China defends Long March

By Deng Xiaoci Source:Global Times Published: 2016/9/26 23:58:40

Challenging interpretations seen as attacking Mao

A top military publication has defended the official accounts of Communist Party of China (CPC) history as the country commemorates the 80th anniversary of the Long March, a legendary expedition by the Red Army that ended in October 1935.

The Chinese military's official newspaper, the People's Liberation Army (PLA) Daily, last week strongly refuted a range of challenging interpretations on the Long March, including ones that dispute Mao Zedong's leadership at the Zunyi Conference and during the Long March and rumors that claimed Chiang Kai-shek had "gone easy" on the Red Army. The newspaper called such interpretations "historical nihilism."

According to, the official news website of the Party, it was at the Zunyi Conference, which took place in January 1935 in Zunyi, Southwest China's Guizhou Province, that Mao established his leadership of the Party and of the Red Army.

"Some people have been maliciously tailoring historical facts or fabricating lies to distort the Long March, to smear the reputation of the Red Army and to vilify our leader," the PLA Daily said. 

"It's safe to say that the glorious history of the Long March and the heroes in Party history are still highly regarded by the overwhelming majority of the people, although there is a minority trying to stir up public opinion with distorted and baseless stories," Zhang Dongming, a research fellow at the Party History Research Center of the CPC Central Committee, told the Global Times.

Zhang said some of the believers of the so-called historical nihilism use the discussions of Party history to question the leadership of the CPC.

Others, he said, are those who are not familiar with history and are easily swayed by others and those who worship everything from overseas and seek attention by making bold statements.

However, the lack of proper research, education and publicity on the history also contributed to the birth of historical nihilism, said Zhang Xixian, a professor at the Party School of the Central Committee of the CPC.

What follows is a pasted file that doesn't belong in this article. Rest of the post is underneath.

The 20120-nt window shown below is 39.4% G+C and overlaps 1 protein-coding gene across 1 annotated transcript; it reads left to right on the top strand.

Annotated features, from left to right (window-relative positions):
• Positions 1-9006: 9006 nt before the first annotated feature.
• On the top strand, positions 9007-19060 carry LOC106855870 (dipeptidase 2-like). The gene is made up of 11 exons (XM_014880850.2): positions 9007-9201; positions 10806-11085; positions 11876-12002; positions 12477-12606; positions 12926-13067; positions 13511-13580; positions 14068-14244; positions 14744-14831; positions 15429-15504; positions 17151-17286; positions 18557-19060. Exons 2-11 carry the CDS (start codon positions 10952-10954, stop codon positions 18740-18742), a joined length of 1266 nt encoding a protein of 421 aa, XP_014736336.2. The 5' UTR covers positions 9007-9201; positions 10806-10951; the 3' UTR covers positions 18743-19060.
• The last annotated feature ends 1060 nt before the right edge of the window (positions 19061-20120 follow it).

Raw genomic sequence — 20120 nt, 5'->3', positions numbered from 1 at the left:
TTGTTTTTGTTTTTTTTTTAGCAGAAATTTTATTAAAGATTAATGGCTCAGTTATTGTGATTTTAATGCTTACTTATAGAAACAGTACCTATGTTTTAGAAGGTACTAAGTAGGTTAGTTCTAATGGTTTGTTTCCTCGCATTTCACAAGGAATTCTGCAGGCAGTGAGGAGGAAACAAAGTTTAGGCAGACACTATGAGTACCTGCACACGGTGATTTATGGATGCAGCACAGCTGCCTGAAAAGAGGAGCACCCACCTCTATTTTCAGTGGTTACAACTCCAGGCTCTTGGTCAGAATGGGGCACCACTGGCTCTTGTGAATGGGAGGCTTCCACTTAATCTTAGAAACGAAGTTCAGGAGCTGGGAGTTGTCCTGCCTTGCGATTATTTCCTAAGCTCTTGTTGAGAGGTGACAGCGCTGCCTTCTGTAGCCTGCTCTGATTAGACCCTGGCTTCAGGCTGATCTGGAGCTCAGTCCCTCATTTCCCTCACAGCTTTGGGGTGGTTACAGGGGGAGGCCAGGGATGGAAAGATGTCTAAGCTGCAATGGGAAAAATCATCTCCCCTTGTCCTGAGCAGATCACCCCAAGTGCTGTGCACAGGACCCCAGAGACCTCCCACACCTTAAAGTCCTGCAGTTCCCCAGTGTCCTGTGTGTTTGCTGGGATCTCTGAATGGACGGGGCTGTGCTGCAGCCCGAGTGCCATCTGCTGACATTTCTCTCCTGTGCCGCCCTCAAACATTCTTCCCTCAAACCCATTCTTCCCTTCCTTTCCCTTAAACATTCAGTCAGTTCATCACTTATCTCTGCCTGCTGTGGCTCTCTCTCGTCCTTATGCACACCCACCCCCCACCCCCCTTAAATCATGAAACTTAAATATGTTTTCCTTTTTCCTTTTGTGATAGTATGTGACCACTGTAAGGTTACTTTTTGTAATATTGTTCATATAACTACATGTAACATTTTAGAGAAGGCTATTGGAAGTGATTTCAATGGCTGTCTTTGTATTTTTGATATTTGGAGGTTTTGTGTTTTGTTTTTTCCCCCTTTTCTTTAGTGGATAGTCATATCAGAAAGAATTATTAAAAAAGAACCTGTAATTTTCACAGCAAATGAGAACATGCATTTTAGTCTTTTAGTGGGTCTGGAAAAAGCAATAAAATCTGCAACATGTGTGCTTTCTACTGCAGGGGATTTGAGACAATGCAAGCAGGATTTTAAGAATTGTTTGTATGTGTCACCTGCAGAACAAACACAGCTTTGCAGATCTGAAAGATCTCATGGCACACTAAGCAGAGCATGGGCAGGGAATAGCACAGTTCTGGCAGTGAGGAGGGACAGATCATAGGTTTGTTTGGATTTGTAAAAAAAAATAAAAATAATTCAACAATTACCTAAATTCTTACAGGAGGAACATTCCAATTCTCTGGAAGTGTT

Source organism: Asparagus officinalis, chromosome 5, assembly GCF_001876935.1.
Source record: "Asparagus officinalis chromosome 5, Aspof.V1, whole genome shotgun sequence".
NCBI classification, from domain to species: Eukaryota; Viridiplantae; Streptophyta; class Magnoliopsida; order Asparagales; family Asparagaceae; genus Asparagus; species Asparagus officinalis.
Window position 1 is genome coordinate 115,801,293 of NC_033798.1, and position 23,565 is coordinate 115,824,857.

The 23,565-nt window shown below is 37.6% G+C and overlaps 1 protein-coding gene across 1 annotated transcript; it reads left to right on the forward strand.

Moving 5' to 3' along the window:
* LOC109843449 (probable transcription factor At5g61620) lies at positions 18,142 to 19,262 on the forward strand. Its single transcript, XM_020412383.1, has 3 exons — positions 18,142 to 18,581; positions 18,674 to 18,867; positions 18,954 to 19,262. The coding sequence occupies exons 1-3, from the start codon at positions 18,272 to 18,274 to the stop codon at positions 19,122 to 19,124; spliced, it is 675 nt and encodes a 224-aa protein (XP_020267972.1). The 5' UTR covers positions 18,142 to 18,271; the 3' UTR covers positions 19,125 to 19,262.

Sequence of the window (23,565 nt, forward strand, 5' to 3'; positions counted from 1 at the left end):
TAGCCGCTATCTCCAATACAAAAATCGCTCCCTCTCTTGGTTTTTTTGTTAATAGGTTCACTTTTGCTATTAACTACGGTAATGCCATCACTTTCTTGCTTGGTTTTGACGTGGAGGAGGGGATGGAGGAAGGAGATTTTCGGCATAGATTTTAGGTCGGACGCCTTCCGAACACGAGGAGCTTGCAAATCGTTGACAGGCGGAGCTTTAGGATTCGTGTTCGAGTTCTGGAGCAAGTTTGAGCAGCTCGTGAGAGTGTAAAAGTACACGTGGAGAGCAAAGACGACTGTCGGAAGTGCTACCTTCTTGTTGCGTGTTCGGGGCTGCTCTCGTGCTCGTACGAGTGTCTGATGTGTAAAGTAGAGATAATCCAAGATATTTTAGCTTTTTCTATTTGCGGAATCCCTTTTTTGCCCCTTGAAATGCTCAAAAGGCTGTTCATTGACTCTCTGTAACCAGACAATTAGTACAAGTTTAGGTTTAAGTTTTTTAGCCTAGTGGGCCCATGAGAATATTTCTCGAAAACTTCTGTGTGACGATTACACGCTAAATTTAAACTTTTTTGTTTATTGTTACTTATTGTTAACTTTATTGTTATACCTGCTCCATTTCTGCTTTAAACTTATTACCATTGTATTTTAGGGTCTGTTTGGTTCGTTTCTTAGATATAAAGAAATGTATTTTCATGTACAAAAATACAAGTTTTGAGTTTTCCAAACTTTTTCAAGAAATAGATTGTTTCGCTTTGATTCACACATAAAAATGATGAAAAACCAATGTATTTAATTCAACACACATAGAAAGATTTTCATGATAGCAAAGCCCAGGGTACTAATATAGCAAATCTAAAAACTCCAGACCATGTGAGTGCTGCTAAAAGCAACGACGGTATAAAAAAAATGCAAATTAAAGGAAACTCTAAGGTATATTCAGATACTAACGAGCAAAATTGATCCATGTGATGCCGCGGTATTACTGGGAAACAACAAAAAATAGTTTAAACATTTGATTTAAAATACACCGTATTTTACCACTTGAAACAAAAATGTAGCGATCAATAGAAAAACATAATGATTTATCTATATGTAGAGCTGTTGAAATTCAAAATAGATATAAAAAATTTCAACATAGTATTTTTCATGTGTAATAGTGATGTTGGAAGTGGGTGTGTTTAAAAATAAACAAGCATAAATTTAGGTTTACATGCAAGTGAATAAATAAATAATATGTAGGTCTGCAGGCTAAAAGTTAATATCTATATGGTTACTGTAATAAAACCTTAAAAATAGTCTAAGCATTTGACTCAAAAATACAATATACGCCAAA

"Questioning the Long March, especially the Zunyi Conference, is essentially attacking the legitimacy of Mao's leadership, who was chosen by those at the conference," Zhang told the Global Times.

Standing up for facts

The Long March is not the only historical event that China is being forced to defend.

In June, a court in Beijing ordered Hong Zhenkuai, the former chief editor of Yanhuangchunqiu magazine, to apologize for challenging an official account of the "Five Warriors of Mount Langyashan," a story about five soldiers who allegedly jumped off a cliff rather than surrender to Japanese troops during World War II.

Likewise, the official account of another wartime hero, Qiu Shaoyun, a soldier who chose to burn to death rather than betraying his fellow soldiers' positions in a Korean War (1950-53) battle, was mocked by a popular blogger, who said satirically on Sina Weibo that "consumers refused to pay for [Qiu's meat] as it was only roasted on one side." The blogger was required by a Beijing court to apologize.

"It was said in 1935 that the Long March is an unprecedented epic feat in human history. But it's a shame that no Party member could illustrate it well with written words," Zhang said, adding that so far the two most influential books on this period in the international community are respectively written by Edgar Snow and Harrison Salisbury, who were both US journalists.

Liu Tong, a professor with the Department of History at Shanghai Jiaotong University, who in September recently republished Beishang, a book dedicated to research on the history of the Long March, pointed out that the current skeptics on the Long March could mainly be traced back to Mao: The Unknown Story, a book written by Jung Chang.

Liu told the Global Times that the book seems to include abundant sources but "in fact is a work of fabricated lies."

"Drawing lessons from the collapse of the Soviet Union, destroying history is the first step to destroying a party, as it serves to shake people's beliefs," Liu said.

"Times have changed, the situation has changed, but the ideals and causes that we communists have been fighting for have not changed," said Chinese President Xi Jinping during a visit to an exhibition on Friday marking the 80th anniversary of the end of the Long March, the Xinhua News Agency reported.

The president called for remembrance of the Red Army's achievements and carrying forward the Long March spirit, in education, in patriotism and in revolutionary ideals.

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